If you’re focused on gardening for the elderly, then removing hedges may be the best option. Not only does replacing hedges with fences give any elderly gardeners a safe place to lean against, but it’s also much less maintenance. Hedges require a lot of care and will grow fast, whereas fencing can be installed and left alone. Moreover, fencing can be any colour or size, meaning you can give your garden an aesthetic touch with little labour.
Many elderly gardeners struggle with accessing flower beds. A regular flower bed is too low for most elderly people to bend down and reach comfortably, so swap out your regular flower beds for raised beds. The average height for raised garden beds is around 11 inches; however you can make yours as tall as necessary for less-abled people to comfortably use; 36 inches is the highest most gardeners are willing to go[ii]. For wheelchair users in particular, a raised bed surrounded by wide pathways is perfect.
However, for standing gardeners, a large planter will reduce the amount of kneeling needed to care for plants. Building a planter that is around 36 inches high will remove the need for bending down, and allows the growing plants to be tended to with long garden tools if necessary.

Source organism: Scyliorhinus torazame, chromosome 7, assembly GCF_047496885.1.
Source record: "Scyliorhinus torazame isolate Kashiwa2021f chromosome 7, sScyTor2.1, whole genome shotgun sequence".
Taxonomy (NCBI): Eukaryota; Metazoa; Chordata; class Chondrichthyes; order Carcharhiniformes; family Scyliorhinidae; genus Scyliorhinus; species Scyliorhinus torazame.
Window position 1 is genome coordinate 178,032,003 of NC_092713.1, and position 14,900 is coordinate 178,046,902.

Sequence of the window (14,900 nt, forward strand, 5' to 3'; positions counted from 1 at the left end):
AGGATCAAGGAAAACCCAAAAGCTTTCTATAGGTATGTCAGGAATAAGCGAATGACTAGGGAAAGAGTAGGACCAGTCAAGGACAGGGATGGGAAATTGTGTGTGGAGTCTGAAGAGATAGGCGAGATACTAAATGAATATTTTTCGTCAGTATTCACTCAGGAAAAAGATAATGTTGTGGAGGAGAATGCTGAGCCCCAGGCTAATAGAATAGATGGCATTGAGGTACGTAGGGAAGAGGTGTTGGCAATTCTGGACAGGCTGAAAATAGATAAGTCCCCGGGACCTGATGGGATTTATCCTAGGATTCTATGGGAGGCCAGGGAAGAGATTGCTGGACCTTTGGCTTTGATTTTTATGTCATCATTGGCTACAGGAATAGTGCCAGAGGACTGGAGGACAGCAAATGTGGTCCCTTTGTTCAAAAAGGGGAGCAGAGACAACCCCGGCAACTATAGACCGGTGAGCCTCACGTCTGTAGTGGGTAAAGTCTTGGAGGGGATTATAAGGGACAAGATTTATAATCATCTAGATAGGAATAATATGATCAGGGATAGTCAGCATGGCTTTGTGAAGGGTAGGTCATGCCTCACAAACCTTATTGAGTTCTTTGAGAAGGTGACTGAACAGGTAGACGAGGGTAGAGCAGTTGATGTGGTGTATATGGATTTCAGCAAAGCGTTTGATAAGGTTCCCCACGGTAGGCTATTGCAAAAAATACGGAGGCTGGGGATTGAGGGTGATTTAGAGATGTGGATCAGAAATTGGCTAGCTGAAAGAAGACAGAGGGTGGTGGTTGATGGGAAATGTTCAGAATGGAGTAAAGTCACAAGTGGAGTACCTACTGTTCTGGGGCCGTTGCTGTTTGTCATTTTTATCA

If you’ve replaced your hedges with fences or you simply don’t have enough room for large, raised beds, vertical gardening can be the best assistant to gardening for the elderly. Vertical gardening is exactly what it sounds like – growing plants up structures such as fences, trellis or netting. Not only does vertical gardening save room, but it also reduces the need for elderly gardeners to walk around a large space to tend to their plants. Any manner of flowers, fruit and vegetables can be grown in a vertical garden,
Learn more about vertical gardening and how to start your own vertical garden.